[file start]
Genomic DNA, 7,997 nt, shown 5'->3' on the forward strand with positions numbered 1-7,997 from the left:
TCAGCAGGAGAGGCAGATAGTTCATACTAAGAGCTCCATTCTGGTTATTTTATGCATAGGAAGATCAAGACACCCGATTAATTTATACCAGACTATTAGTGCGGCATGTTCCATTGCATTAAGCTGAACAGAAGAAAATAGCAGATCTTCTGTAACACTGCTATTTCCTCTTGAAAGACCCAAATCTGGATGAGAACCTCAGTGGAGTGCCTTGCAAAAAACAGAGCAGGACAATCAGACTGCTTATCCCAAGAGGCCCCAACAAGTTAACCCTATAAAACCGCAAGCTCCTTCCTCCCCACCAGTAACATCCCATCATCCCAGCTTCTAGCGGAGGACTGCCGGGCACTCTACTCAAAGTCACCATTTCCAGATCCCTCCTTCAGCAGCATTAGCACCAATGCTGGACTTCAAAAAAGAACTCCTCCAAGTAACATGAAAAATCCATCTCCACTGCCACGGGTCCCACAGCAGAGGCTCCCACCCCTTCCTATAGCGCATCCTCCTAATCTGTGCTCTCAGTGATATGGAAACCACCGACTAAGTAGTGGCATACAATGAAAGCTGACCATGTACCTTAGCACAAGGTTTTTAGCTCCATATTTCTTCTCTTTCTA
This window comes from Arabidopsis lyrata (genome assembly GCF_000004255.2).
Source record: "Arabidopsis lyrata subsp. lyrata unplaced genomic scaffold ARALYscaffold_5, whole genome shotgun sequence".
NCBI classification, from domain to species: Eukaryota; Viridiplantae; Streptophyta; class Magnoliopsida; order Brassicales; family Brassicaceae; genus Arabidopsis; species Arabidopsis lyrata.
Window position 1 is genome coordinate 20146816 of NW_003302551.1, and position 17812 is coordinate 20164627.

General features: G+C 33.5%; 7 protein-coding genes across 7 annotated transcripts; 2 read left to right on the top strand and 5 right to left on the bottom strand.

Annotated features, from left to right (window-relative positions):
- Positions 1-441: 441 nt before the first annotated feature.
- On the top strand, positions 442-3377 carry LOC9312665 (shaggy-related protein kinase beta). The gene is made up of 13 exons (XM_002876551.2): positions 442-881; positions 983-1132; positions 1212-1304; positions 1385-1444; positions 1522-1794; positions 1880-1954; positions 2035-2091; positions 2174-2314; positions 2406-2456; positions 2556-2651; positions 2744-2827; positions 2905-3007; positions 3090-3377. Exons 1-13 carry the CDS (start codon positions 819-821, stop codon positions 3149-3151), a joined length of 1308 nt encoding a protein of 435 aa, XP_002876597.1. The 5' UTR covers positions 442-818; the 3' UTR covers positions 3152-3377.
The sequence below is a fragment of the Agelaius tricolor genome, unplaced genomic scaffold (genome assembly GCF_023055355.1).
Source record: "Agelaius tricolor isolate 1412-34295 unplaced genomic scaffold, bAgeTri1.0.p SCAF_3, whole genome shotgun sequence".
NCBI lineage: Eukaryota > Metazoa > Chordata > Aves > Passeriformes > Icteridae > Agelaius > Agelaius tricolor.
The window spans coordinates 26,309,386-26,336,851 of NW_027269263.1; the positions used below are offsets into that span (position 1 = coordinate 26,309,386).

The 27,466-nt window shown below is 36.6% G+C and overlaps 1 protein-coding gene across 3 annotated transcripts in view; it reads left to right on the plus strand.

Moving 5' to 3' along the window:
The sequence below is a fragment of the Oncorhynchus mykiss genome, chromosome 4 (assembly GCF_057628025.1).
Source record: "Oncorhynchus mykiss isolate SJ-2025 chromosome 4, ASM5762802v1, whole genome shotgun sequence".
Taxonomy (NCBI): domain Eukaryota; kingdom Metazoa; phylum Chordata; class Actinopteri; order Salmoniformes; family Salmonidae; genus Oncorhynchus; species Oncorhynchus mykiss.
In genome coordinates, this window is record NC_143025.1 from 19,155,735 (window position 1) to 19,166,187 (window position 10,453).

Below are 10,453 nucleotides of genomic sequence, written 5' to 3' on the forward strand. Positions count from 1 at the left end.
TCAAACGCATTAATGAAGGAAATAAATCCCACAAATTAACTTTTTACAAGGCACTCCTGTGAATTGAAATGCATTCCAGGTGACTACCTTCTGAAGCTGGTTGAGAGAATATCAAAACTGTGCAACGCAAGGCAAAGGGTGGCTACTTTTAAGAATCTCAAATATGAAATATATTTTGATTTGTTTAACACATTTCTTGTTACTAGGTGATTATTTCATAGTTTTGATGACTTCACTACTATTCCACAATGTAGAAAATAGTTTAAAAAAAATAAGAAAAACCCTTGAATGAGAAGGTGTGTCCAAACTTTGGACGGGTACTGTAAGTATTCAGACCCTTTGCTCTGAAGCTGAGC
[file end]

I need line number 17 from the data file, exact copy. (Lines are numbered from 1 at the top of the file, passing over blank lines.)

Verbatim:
The sequence below is a fragment of the Oncorhynchus mykiss genome, chromosome 4 (assembly GCF_057628025.1).